U.S. Stocks Remain Sharply Lower In Afternoon Trading
Stocks moved sharply lower early in the session on Friday and continue to see substantial weakness in afternoon trading. The major averages are adding to the losses posted in the previous session, falling to their lowest levels in two months.
The major averages have moved roughly sideways in recent trading, stuck firmly in negative territory. The Dow is down 362.73 points or 1.2 percent at 30,599.09, the Nasdaq is down 210.30 points or 1.8 percent at 11,342.06 and the S&P 500 is down 58.81 points or 1.5 percent at 3,842.54.
A steep drop by shares of FedEx (FDX) has contributed to the weakness on Wall Street, with the delivery giant plunging by 21.8 percent.
The sell-off by FedEx comes after the company reported weaker than expected preliminary fiscal first quarter results and withdrew its full-year guidance.
FedEx cited global volume softness and expectations for a continued volatile operating environment and warned it expects business conditions to further weaken in the second quarter.
The warning from FedEx has added to concerns about the outlook for the global economy amid monetary policy tightening by central banks around the world.
Concerns about the outlook for interest rates also continue to weigh on the markets ahead of the Federal Reserve’s monetary policy decision next week.
The Fed is widely expected to raise interest rates by another 75 basis points, although some see an outside chance for a 100 basis point rate hike.
Meanwhile, traders have largely shrugged off a report from the University of Michigan showing a modest improvement in consumer sentiment and a decrease in inflation expectations.
The University of Michigan said its consumer sentiment index inched up to 59.5 in September from 58.2 in August. With the uptick, the consumer sentiment index reached its highest level since hitting 65.2 in April.
The report also showed the recent decline in energy prices has contributed to a decrease in inflation expectations.
One-year inflation expectations dipped to 4.6 percent in September from 4.8 percent in August, while five-year inflation expectations edged down to 2.8 percent from 2.9 percent.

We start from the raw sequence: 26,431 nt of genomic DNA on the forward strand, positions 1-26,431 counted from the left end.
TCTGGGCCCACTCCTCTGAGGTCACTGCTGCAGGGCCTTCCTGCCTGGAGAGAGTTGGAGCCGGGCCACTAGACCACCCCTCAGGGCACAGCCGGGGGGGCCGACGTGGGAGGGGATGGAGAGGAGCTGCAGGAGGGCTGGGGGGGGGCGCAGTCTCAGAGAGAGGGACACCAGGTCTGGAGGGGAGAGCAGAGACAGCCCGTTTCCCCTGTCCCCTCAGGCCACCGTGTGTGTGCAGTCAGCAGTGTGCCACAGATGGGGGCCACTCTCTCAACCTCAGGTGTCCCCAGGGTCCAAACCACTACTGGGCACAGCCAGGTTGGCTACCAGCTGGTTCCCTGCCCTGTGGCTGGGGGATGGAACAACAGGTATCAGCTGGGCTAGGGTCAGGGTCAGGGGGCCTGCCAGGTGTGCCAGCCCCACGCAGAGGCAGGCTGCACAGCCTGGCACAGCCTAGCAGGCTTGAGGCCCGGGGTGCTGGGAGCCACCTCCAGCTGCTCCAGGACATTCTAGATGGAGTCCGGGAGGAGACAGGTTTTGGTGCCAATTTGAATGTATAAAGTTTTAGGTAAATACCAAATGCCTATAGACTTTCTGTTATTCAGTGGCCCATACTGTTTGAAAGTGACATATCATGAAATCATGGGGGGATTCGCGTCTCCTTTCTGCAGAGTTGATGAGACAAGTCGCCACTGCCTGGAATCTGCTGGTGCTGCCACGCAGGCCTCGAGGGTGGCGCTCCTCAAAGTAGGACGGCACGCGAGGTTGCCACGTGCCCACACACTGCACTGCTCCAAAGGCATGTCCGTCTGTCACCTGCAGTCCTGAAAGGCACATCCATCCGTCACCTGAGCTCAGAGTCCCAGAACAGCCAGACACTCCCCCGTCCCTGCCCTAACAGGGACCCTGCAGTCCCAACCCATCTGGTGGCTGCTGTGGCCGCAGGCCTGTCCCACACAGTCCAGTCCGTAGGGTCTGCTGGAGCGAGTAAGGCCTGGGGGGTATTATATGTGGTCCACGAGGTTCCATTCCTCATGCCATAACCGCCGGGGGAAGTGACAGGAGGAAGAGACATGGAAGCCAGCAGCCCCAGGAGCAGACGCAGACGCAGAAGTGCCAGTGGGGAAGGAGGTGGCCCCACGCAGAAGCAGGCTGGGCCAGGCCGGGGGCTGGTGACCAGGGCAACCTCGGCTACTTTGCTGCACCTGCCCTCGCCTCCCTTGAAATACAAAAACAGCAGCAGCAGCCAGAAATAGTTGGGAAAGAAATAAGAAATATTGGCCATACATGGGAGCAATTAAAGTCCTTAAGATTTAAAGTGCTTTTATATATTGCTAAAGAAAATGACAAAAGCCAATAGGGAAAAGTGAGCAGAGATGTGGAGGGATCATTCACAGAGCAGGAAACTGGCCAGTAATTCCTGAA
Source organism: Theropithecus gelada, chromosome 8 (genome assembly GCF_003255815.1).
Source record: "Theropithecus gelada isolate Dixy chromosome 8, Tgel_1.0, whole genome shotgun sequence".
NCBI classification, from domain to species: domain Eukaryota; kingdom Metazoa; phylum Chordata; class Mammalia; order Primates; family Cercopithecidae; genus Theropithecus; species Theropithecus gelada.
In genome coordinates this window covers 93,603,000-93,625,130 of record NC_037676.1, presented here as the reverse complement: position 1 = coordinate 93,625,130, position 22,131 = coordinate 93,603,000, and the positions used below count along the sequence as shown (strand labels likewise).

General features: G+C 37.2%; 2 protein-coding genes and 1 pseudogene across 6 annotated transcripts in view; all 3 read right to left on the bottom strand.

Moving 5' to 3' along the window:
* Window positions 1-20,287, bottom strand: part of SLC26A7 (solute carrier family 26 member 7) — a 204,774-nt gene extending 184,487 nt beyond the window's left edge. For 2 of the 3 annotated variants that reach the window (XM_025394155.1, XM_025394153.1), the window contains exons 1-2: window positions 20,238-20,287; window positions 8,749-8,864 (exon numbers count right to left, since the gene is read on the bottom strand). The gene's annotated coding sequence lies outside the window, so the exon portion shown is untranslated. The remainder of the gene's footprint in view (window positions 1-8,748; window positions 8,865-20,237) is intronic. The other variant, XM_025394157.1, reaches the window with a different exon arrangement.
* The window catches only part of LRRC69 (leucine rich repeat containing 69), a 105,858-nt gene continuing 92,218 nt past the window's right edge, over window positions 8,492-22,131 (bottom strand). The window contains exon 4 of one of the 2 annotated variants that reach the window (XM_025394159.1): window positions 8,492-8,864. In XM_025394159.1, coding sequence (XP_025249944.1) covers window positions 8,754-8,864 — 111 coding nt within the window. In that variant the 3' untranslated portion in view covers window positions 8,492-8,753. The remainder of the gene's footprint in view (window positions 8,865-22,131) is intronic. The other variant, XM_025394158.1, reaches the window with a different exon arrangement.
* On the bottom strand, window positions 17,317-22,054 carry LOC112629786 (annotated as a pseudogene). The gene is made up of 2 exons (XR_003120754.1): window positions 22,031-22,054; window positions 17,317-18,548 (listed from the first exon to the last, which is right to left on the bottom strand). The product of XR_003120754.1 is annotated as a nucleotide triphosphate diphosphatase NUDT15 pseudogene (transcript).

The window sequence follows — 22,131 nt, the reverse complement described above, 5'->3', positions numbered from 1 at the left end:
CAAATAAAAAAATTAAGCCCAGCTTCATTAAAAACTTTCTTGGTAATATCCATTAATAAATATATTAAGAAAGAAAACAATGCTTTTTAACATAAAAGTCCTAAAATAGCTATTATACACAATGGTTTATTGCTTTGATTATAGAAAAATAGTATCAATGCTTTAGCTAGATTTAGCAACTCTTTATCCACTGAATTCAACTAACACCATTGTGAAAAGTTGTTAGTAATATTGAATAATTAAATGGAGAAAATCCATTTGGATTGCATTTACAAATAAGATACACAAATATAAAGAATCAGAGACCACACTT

The Fed has indicated that its aggressive monetary policy tightening partly reflects a desire to prevent elevated inflation expectations from becoming entrenched.
Transportation stocks continue to see substantial weakness amid the steep drop by FedEx, with the Dow Jones Transportation Average plummeting by 5.9 percent.
Significant weakness also remains visible among oil service stocks, as reflected by the 4.8 percent plunge by the Philadelphia Oil Service Index. The sell-off by oil service stocks comes despite a modest increase by the price of crude oil.
Natural gas stocks are also seeing considerable weakness amid a pullback by the price of natural gas, dragging the NYSE Arca Natural Gas Index down by 3.8 percent.
Financial, chemical and networking stocks have also shown notable moves to the downside amid broad based weakness on Wall Street.
In overseas trading, stock markets across the Asia-Pacific region moved mostly lower during trading on Friday. Japan’s Nikkei 225 Index slumped by 1.1 percent, while China’s Shanghai Composite Index plunged by 2.3 percent.
The major European markets also moved to the downside on the day. While the German DAX Index dove by 1.7 percent, the French CAC 40 Index tumbled by 1.3 percent and the U.K.’s FTSE 100 Index slid by 0.6 percent.
In the bond market, treasuries have shown a lack of direction over the course of the session. Subsequently, the yield on the benchmark ten-year note, which moves opposite of its price, is down by just 1 basis point at 3.449 percent.
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